3 Sunscreen Mistakes You’ll Never Make Again

Just when we thought we knew it all...

For Australians, the “slip, slop, slap” messaging is as engrained in our culture as a piece of Vegemite toast.

But that doesn’t mean we always get our sunscreen application right.

Whether it be forgetting to apply each and every day (especially on those colder or cloudier days), or not finding one that suits your skin type, it’s important to make sure you’re using it correctly to get the full, protective effects.

The non-negotiables? Choosing a sunscreen that offers high broad spectrum protection from both UVA and UVB rays, with high SPF—preferably 50+­—coverage.

Here, three mistakes you’ll never make again when it comes to your daily sunscreen routine.

1. Not Protecting From UV Damage Every Day

Sunscreen is arguably the most important skincare product you can use each and every day. It prevents sunburn, protects from skin cancer and is also one of the most valuable skincare tools in preventing premature or early ageing.

With Australians ageing, on average, 20 years faster than the rest of the world* due to high UV exposure, adding a sunscreen after your daily cleanse, tone and moisturise routine is a must.

While it may seem unnecessary on cold or cloudy days, remember UVA rays—which penetrate deeper into our skin and cause damage to the collagen and elastin fibres—are present all year round.

Therefore, UVA is largely responsible for the thinning of the skin, causing fine lines, wrinkles and other signs of premature ageing, and can also decrease the immune function of skin over time.

It can also penetrate through clouds and glass windows, so it’s important to develop a daily routine with sunscreen to protect skin every single day, no matter the time of year.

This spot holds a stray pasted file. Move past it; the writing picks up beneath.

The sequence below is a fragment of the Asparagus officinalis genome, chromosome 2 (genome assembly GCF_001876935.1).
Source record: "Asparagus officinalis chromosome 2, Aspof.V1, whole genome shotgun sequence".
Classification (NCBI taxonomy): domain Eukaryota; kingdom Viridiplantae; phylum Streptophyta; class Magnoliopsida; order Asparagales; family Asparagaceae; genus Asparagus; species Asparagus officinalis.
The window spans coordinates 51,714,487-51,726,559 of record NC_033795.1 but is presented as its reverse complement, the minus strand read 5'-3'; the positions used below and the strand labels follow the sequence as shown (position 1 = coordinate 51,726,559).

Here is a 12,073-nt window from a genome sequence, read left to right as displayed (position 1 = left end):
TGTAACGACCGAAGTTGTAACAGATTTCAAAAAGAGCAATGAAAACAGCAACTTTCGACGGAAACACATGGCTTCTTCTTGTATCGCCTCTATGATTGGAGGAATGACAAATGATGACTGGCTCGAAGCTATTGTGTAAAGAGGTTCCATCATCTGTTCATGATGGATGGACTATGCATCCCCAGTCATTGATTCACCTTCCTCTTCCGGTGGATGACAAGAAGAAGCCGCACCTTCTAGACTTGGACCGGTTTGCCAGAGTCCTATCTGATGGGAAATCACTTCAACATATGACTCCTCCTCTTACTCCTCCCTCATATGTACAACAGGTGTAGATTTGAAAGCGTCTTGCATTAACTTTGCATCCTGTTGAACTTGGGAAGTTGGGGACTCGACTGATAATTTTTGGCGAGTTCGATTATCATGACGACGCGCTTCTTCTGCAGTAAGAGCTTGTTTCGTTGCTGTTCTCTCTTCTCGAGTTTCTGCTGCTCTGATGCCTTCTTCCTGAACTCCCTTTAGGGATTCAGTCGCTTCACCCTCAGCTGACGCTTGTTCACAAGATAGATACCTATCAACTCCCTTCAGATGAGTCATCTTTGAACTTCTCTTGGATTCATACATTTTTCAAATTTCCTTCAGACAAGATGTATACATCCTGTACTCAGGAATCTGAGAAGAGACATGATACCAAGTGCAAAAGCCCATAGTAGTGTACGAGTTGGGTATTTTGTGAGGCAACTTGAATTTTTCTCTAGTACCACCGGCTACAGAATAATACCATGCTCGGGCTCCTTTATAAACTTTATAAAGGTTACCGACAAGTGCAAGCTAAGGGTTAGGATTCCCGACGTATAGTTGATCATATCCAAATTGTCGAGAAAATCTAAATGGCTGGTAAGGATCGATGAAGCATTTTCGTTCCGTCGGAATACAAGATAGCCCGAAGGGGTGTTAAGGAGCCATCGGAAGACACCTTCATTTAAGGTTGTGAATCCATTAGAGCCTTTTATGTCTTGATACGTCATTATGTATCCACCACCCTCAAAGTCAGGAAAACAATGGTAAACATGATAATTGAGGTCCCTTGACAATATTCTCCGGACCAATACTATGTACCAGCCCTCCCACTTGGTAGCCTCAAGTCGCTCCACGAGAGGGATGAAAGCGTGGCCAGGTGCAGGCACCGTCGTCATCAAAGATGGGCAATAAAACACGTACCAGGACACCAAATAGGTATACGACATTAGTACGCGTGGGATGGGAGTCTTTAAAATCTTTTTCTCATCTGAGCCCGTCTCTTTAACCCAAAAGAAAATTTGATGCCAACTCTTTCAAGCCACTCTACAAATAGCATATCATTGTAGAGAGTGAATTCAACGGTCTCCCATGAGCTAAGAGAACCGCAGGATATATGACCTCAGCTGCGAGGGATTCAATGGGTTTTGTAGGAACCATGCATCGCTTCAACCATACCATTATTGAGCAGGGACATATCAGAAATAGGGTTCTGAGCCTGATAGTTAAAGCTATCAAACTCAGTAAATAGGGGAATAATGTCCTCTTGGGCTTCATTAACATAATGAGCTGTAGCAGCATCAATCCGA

2. Not Using A Sunscreen You Like

We invest a lot of time and money into perfecting our skincare routines, and the last thing we want is a sunscreen that feels like it counteracts all the hard work of our serums and lotions and leaves our skin feeling less than its best.

Be sure to choose a sunscreen that’s specifically made for use on the face, dermatologically tested for even the most sensitive of skin.

A lightweight, daily facial sunscreen, La Roche-Posay Anthelios Invisible Fluid Facial Sunscreen SPF 50+ is formulated especially for sensitive skin and provides very high UVA/UVB protection while delivering an invisible finish.

La Roche-Posay Anthelios Invisible Fluid Facial Sunscreen SPF 50+, 50mL, $35.95.
La Roche-Posay Anthelios Invisible Fluid Facial Sunscreen SPF 50+, 50mL, $35.95. (Credit: Supplied)

It’s fragrance-free, non-greasy and non-comedogenic, meaning it protects your skin without clogging pores. While specifically designed for sensitive skin types, it’s also suitable for normal to combination skin, with the lightweight finish absorbing instantly into the skin for an invisible, non-sticky finish that can be worn either alone or under makeup.

3. Not Applying Sunscreen Properly

While less is sometimes more when it comes to makeup, the same can’t be said for sunscreen. When it comes to SPF protection, the rule is to apply generously and often.

Applying as the last step of your skincare routine, before makeup, one teaspoon should be used for the face, neck and head area for proper protection.

Allow at least five minutes for the sunscreen to absorb before putting on your makeup and wait at least 15 to 20 minutes before sun exposure.

Don’t forget to reapply at least every two hours during the day. Need to reapply without ruining your makeup? Use a flat, dry makeup sponge and gently dot sunscreen across your face focusing on one area at a time, pressing softly until blended.

Brought to you by La Roche-Posay.

ALWAYS READ THE LABEL AND FOLLOW THE DIRECTIONS FOR USE. Apply 20 minutes before sun exposure. Sunscreen is only one part of sun protection so wear protective clothing and seek shade. Avoid prolonged sun exposure. Reapply every 2 hours and after swimming, towelling, and perspiring in accordance with directions.

* Goodman, Greg J et al. The Australasian journal of dermatology vol. 59,2 (2018): 108-117.

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